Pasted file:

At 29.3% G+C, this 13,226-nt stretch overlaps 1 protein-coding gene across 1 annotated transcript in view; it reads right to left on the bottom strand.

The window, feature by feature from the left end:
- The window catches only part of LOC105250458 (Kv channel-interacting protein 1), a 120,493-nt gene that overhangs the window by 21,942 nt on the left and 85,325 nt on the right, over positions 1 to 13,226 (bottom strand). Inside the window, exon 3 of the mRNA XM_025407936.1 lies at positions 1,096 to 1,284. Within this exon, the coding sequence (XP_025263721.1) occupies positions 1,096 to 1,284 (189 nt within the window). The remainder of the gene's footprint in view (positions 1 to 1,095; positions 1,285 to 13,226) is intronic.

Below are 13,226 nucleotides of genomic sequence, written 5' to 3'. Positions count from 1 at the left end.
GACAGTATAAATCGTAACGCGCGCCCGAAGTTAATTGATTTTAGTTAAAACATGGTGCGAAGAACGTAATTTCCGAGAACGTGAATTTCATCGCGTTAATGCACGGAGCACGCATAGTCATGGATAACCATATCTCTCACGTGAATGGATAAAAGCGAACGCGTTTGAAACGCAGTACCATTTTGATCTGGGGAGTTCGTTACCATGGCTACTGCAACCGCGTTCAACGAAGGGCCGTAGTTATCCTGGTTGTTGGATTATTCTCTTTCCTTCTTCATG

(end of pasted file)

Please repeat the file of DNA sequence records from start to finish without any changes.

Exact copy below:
At 29.3% G+C, this 13,226-nt stretch overlaps 1 protein-coding gene across 1 annotated transcript in view; it reads right to left on the bottom strand.

The window, feature by feature from the left end:
- The window catches only part of LOC105250458 (Kv channel-interacting protein 1), a 120,493-nt gene that overhangs the window by 21,942 nt on the left and 85,325 nt on the right, over positions 1 to 13,226 (bottom strand). Inside the window, exon 3 of the mRNA XM_025407936.1 lies at positions 1,096 to 1,284. Within this exon, the coding sequence (XP_025263721.1) occupies positions 1,096 to 1,284 (189 nt within the window). The remainder of the gene's footprint in view (positions 1 to 1,095; positions 1,285 to 13,226) is intronic.

Below are 13,226 nucleotides of genomic sequence, written 5' to 3'. Positions count from 1 at the left end.
GACAGTATAAATCGTAACGCGCGCCCGAAGTTAATTGATTTTAGTTAAAACATGGTGCGAAGAACGTAATTTCCGAGAACGTGAATTTCATCGCGTTAATGCACGGAGCACGCATAGTCATGGATAACCATATCTCTCACGTGAATGGATAAAAGCGAACGCGTTTGAAACGCAGTACCATTTTGATCTGGGGAGTTCGTTACCATGGCTACTGCAACCGCGTTCAACGAAGGGCCGTAGTTATCCTGGTTGTTGGATTATTCTCTTTCCTTCTTCATG